Additionally, CMOs are often expected to be willing to experiment with emerging technologies and keep their organisations on the cutting edge. Simon Bassett, the CEO of TML Partners, a marketing recruiting firm, pointed to the fact that while chief digital officers were more in vogue in the early 2010s, now those responsibilities typically fall under the CMO’s purview.

All the while, CMOs are also under pressure to notch wins quickly. For those mounting a brand turnaround strategy, these kinds of efforts can take much longer to pay off. They can’t, however, focus on that strategy so much that they ignore the present.

“Marketers need strong vision, but they also need quick wins,” said Katie Welch, the CMO of Rare Beauty. “If you can tie your quick win into your overall vision to serve as proof that you’re on your way to that, you can show you’re on the right path.”

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Internal communication, Welch added, is key. In any CMO’s first 90 days, they should take in the organisation’s culture, the state of its brand, and communicate what they want to bring to it. Bassett, too, agreed, saying that a common reason CMOs leave a job is that they don’t have the buy-in and support of their colleagues and executive team in bringing their strategy to life.

“You have to take some time to understand the brand and learn from those who have been there,” she said. “In that listening process, start to plant seeds for your vision, so that people start to see and feel what you’re doing.”

Bigger Responsibilities, Bigger Opportunities

While CMOs today have a wider scope of responsibilities than they once did, there’s also greater potential in the role as more top marketers move into CEO roles or board seats. Historically, those jobs have gone to other players. A 2021 study from Spencer Stuart showed that over the past 20 years, 85 percent of CEOs of S&P 500 companies were COOs, divisional CEOs, CFOs or from outside the C-suite prior to landing the top job.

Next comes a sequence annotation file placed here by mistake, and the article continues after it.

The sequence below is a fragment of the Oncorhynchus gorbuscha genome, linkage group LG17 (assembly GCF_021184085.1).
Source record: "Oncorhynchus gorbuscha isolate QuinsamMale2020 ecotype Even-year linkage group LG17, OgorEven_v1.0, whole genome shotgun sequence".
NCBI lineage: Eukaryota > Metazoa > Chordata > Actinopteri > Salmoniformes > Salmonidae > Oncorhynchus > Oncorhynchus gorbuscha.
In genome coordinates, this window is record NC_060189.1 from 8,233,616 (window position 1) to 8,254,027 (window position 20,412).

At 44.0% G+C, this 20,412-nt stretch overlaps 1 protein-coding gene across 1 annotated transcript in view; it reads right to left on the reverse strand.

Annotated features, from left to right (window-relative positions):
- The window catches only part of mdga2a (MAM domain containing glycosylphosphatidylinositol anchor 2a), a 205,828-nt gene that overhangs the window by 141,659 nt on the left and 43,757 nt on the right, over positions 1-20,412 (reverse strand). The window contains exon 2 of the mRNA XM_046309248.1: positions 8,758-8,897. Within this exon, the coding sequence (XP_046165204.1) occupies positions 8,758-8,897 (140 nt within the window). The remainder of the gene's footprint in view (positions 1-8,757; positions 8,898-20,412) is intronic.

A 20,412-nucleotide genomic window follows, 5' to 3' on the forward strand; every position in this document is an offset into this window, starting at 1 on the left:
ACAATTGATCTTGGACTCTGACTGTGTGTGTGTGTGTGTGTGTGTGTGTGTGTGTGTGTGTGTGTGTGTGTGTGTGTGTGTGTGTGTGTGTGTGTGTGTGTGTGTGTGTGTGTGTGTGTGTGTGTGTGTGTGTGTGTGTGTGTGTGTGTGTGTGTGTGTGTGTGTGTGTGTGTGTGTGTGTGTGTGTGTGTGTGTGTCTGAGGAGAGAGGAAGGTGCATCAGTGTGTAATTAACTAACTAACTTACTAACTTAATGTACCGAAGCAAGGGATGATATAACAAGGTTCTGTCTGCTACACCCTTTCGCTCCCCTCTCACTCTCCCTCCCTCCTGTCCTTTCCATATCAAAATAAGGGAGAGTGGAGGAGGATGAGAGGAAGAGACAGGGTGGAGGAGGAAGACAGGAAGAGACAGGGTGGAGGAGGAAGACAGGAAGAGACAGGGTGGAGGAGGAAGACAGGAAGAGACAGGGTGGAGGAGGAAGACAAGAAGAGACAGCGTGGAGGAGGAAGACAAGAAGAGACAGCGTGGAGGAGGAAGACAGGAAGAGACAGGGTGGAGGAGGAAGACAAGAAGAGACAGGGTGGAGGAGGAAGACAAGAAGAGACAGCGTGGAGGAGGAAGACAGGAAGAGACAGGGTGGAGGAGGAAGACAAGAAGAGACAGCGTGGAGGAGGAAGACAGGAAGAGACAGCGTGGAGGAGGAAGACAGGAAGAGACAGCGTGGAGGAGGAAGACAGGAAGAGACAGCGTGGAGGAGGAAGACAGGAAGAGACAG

Ross said that CMOs and CEOs share several qualities that make the marketers strong chief executives: both positions are focussed on growth, for one. And as marketers today have a more wide-reaching understanding of the business, their mindset is increasingly like a CEO’s, too.

“Ultimately it’s the marketing strategy that that leads, so it’s only right and appropriate that as marketing rises, it’s continually rising up the boardroom agenda and you see more CMOs who are credibly presenting themselves as candidates for CEOs,” said Bassett.

However, that transition does force CMOs to think even more widely than they did before.

“When you’re the marketer, you think about your customer, who is voting for your product and allowing your business to exist,” said Shukla. “But you also need to think about your shareholder and understand how to manage that relationship, because it’s a critical source of funding as well.”

Further Reading

Case Study | The Essential Brand Marketing Guide

Building emotional, even inspirational, connections to a product is more critical than ever in fashion and beauty. In today’s hyper-competitive, crowded environment, marketing strategies that make brands stand out and stay culturally relevant need a mix of old and new tactics.

Lessons From Influencer Marketing Mishaps

Recent controversies from Tarte, Shein and even Bud Light have demonstrated the risks that come with building marketing campaigns around social media stars — and provided learnings for how to operate in the sector today.

About the author
Diana Pearl
Diana Pearl

Diana Pearl is News and Features Editor at The Business of Fashion. She is based in New York and drives BoF’s marketing and media coverage.